Lethem’s Randy Reds Occupy Queens With Hot Marxist Humor
In the past two decades, Jonathan Lethem has written, co-authored or edited 23 books, picking up a MacArthur “genius” grant along the way.
He shows no signs of flagging in his rich ninth novel, “Dissident Gardens,” an evocative, deeply sympathetic work about three generations of New Yorkers caught up in personal and global politics. Here’s a sketch of the main players:
Matriarch Rose Zimmer, a Communist stalwart from prewar days, fights for workers and other underdogs in her neighborhood of Sunnyside Gardens, Queens. As her marriage unravels in the 1940s, political loyalties also fray when the party censures her husband in 1947 and sends him abroad.
Divorced and raising their daughter, Miriam, Rose finds an unusual lover for the times in a black police officer, whose son she tutors in reading and causes. Her Communist Party nannies have a problem here too and expel her in 1955.
“They were troubled by her associations. They meant, of course, the association of her rapidly aging Jew Communist vagina with the black lieutenant’s sturdy and affectionate penis,” Lethem writes.
Miriam, 15 in ’55, trades Queens College for the tutelage of the Village Beats. She meets her future husband, Irish folk singer Tommy Gogan, when he joins Dave Van Ronk for a guitar lesson at the home of Reverend Gary Davis.
Miriam and Tommy will protest grapes, lettuce and capital punishment, and join the 1963 March on Washington. Eventually they’ll try to bring pacifism and music to the Nicaraguan rebels.
Their son, Sergius, raised in a Manhattan commune and a Quaker boarding school, later journeys to Maine to learn more about his family from the black cop’s son, Cicero, who owes his academic career to Rose’s early patronage. On the trip, 40-year-old Sergius will have a fling with a young woman he hears playing one of his father’s songs while she’s participating in an Occupy protest.
Lethem is known for mixing art and popular culture. “Dissident Gardens” offers two remarkable sections featuring the game show “Jeopardy” and sitcom character Archie Bunker.
There’s also an almost vaudevillian blend of Karl Marx and the Marx Brothers in a desperate effort by Rose’s nephew Lenny to bring a baseball club called the Sunnyside Proletarians to the new Shea Stadium -- with a team song written by Tommy: “Then from workers’ ranks a ball club rose! A starting nine to topple equality’s foes! Here to salve the people’s woes! The Sunnyside Pros!”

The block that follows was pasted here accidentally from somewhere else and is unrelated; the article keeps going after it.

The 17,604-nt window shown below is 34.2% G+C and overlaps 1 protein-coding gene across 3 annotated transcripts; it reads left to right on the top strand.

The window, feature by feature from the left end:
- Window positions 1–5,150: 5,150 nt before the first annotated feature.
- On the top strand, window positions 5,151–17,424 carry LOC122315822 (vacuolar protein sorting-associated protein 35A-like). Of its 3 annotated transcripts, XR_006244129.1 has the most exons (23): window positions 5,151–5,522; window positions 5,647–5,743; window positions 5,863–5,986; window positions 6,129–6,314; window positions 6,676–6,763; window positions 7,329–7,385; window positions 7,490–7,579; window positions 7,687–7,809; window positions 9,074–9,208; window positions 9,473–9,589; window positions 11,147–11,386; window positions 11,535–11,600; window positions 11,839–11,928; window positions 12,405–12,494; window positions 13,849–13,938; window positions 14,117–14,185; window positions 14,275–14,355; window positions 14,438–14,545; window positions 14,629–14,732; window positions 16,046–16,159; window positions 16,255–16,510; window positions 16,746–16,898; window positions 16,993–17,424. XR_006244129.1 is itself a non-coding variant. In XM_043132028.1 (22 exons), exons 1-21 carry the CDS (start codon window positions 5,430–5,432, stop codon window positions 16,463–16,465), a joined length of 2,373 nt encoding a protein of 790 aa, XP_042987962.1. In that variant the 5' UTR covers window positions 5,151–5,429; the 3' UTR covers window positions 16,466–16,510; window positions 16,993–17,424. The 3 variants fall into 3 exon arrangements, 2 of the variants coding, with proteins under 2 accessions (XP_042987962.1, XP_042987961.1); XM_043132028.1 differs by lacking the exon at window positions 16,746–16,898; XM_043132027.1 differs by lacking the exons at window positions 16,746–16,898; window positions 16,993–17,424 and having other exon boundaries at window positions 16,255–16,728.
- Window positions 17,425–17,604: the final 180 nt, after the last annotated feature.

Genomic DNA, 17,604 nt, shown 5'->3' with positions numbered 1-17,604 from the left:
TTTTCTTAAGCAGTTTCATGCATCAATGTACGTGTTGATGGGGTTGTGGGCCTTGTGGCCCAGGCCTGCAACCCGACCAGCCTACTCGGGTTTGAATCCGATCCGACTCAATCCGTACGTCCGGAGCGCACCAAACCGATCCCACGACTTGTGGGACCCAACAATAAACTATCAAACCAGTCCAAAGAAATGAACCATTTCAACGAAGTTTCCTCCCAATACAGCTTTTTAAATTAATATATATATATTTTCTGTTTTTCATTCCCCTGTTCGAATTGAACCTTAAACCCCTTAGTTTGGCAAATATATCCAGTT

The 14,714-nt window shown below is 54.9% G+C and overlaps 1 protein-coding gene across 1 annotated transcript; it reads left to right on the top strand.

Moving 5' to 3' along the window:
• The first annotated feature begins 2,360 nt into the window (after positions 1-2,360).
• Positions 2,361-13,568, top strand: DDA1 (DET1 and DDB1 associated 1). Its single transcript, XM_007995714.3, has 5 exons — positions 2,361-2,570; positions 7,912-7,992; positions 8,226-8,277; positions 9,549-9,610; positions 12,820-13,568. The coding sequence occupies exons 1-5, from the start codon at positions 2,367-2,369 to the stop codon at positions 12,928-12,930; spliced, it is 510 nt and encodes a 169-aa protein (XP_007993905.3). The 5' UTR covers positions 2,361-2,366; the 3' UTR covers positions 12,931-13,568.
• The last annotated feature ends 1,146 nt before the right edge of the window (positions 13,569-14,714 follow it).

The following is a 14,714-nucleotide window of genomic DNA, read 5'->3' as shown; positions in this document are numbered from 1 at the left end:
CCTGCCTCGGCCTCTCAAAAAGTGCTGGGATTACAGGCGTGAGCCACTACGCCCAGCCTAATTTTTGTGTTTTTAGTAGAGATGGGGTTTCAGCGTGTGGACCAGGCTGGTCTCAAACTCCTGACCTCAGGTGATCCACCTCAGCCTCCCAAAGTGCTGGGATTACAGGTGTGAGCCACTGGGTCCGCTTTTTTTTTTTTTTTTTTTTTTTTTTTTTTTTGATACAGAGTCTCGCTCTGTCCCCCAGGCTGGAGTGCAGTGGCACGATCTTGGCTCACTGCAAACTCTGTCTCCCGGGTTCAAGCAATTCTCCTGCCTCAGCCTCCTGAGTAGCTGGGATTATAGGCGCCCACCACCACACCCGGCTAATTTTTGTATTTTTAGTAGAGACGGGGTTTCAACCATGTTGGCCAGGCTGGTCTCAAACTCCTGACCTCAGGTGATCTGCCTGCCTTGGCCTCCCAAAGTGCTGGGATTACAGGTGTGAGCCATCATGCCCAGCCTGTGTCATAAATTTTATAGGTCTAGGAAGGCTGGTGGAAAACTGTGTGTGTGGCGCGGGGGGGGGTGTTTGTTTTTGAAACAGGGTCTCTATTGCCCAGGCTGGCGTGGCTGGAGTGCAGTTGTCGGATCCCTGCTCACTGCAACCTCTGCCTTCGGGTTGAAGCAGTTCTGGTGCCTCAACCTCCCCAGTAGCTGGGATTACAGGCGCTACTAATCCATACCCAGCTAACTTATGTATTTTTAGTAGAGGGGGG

For the most part, though, Lethem’s humor is warm and rueful, recognizing both the sincerity and frustration that mark any effort to bring about change.
For Rose, ideals weren’t ideological. “They existed in the space between one person and another, secret sympathies of the body ... You found this where you found it, suddenly and without warning, at a certain meeting or protest.”
Personal and thematic resonances help tie together Lethem’s largely plotless gathering of episodes as they jump about for more than half a century. This chronological disorder, a kind of hyperactive nostalgia, fights against the straight lines in which we view history, reflecting how memory works, the way one who lived the times might revisit them, dropping in here and there.
Lethem has written elsewhere of being raised by hippies, quitting college, being something of an autodidact. His memories are partly at play here, especially it seems in how popular culture and politics might take hold. Ferdinand, the bull who refuses to fight, is the first book Sergius clings to.
A young Cicero recognizes Miriam’s “knack for making what he’d never heard of until that instant sound exactly like the life he craved for himself: dignified planet, Che Guevara, McSorley’s, falafel, Eldridge Cleaver, hashish, the Fugs, Ramblin’ Jack, dim sum.”
It’s also no small thing that this famously Brooklynite author has brought to life some of the neglected borough of Queens -- and so much life, so artfully, persuasively created. When a book pulls me for so long into a beautifully made world, there’s always a strange sensation upon the last page: I feel the air yanked from me in a sigh for endings and a whoosh of wow.
(Jeffrey Burke is an editor with Muse, the arts and leisure section of Bloomberg News. The opinions expressed are his own.)
To contact the editor responsible for the story: Manuela Hoelterhoff at email@example.com.